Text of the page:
Master of Emmanuel College, University of Cambridge,
and former director-general of the National Trust
Beauty. It’s a word we all use to describe our delight in the world around us: a landscape we love, a butterfly’s wings translucent in the sunshine or a wondrous piece of architecture. Yet you’d be hard pressed to find the word in any official document, or to hear any politician utter it today. In fact, we seem almost embarrassed to talk about beauty, other than in private. Instead, we have invented all kinds of pseudo, management-speak words to describe the things we need to look after: expressions such as ecosystem services, natural capital and sustainable development. And when we’re making decisions about the future, all we seem to care about is whether we will deliver growth or generate an economic return.
But it wasn’t always like that. Beauty was a word and an idea that people in previous centuries used freely and confidently, including in legislation and public policy. And because people celebrated beauty, it was something they sought to create, in town and country, and they enacted laws to protect the things and places people loved.
The public good Beauty is written deeply into British culture. Some of the earliest texts show a yearning for it, with Chaucer reminding us that it was the beauty of an April spring that “longen folk to goon on pilgrimages”. Throughout history, artists and architects have sought to achieve aesthetic perfection, and nature has inspired countless poets and authors.
Perhaps the greatest champion of beauty was the poet William Wordsworth. In the early 19th century, he saw his beloved Lake District coming under pressure from the construction of ugly villas, the commercial extraction of ores, the invasion of an alien tree, the “spiky larch”, and the prospect of the railway arriving in Windermere. His cry—“is then no nook of English ground secure from rash assault?”—galvanised a movement of people who loved beauty and were prepared to stand up and defend it. John Ruskin took up the fight, campaigning against the horrors of rampant industrialisation and its social consequences, his efforts leading to the creation of the National Trust and to the first ideas about good planning.
Then, beauty mattered enough to shape policy for the public good. Indeed, after the horror of two world wars, the 1945 government implemented a package of measures designed to meet not only people’s basic human needs, but also their spiritual, physical and cultural wellbeing. The designation of National Parks, the protection of our cultural heritage and access to the countryside sat alongside the universal right to education, the National Health Service and the welfare state, as well as jobs and housing.
We understood then, as we seem to have forgotten now, that the human spirit is not satisfied by material progress alone. Yet today we seem to have become seduced by what the US economist Albert Jay Nock called “economism”: that which “can build a society that is rich, prosperous, powerful—even one that has a reasonably wide diffusion of material wellbeing. But it cannot build one that is lovely, one that has savour and depth, and which exercises the irresistible power of attraction that loveliness wields.”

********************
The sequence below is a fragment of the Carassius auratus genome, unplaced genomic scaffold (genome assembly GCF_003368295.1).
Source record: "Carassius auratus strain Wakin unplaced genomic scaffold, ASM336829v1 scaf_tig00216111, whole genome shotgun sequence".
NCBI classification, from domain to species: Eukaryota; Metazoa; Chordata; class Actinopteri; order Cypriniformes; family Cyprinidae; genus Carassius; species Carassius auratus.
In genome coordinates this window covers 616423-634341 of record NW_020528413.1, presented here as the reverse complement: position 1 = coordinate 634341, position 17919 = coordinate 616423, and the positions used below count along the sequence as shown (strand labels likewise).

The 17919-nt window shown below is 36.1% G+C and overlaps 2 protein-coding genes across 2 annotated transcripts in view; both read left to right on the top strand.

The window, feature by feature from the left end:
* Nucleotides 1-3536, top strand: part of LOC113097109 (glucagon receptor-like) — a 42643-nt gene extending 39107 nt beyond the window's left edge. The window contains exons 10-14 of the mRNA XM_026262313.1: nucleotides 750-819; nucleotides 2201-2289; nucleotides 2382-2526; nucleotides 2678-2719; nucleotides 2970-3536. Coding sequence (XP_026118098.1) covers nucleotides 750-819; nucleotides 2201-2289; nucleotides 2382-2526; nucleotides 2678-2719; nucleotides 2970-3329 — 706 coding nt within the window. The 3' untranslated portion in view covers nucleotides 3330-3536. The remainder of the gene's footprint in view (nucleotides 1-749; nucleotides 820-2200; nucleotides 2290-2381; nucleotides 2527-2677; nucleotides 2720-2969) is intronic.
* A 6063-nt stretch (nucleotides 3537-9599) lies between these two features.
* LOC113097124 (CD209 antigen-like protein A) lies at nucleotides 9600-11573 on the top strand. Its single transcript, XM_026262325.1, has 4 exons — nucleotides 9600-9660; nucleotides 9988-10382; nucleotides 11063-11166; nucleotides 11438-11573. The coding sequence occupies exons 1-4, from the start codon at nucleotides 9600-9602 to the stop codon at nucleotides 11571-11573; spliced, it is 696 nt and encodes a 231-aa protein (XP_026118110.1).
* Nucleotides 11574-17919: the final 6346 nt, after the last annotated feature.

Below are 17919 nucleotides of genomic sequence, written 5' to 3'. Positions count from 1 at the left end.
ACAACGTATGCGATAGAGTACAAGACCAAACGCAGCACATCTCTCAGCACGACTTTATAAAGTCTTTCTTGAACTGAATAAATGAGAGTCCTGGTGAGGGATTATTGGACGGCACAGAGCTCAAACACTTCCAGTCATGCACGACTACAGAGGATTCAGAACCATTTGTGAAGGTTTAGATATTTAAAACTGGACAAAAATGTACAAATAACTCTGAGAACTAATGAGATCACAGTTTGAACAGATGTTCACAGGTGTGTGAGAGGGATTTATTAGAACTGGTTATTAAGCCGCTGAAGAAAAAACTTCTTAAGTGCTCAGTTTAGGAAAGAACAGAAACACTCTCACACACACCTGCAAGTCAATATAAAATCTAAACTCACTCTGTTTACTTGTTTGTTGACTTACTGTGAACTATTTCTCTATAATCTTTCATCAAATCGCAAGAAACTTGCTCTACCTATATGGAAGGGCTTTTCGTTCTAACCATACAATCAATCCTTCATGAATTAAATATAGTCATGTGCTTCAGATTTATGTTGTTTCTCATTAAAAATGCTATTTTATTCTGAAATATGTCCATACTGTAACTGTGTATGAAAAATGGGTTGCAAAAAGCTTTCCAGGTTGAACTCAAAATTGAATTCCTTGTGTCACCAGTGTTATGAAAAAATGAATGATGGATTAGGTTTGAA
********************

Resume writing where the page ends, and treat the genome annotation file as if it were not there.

What makes us happy? Today, when we talk about progress, we mean only economic progress, and our measure of that is gross domestic product (GDP). This charts only income, expenditure and production, and doesn’t even try to count the many things that matter but that money can’t buy, the things that make us happy, and the natural resources on which we all depend. So it flatters us into thinking that things are going well while we are destroying our long-term future.
Over the past century, we have lost a vast richness of nature and much of the diversity of our landscape; we have degraded our soils and natural resources. In spite of huge efforts, nature and the beauty of the wider countryside are in a worse state than when the conservation movement set out to protect them. Add to this the looming pressures of climate change and it is clear that we need to do things differently.
And here, beauty can help us. Beauty is not just about aesthetics; it is a way of looking at the world that values the things we can’t put a material price on, as well as the things we can measure. We seek prosperity, but we need a different kind of progress. We live in an era where fewer of us are driven by religious imperatives, but we are not lacking in spirituality, nor in the capacity to be moved to strive for better things. Beauty can give shape to that yearning.
Imagine how the world would look if we revived the fight for beauty. We’d build our cities, towns and infrastructure beautifully; we’d protect nature and the countryside, while still producing enough food. We’d care for our cultural inheritance and focus on improving our quality of life rather than striving for unsustainable levels of growth.
The 19th-century environmentalist John Muir, as so often, had the words for it: the fight for beauty is “not blind opposition to progress, but opposition to blind progress”. It’s a fight to which we all need to belong.
• Fiona Reynolds is the author of The Fight for Beauty: Our Path for a Better Future, published by Oneworld. A version of this article was first published in the Guardian newspaper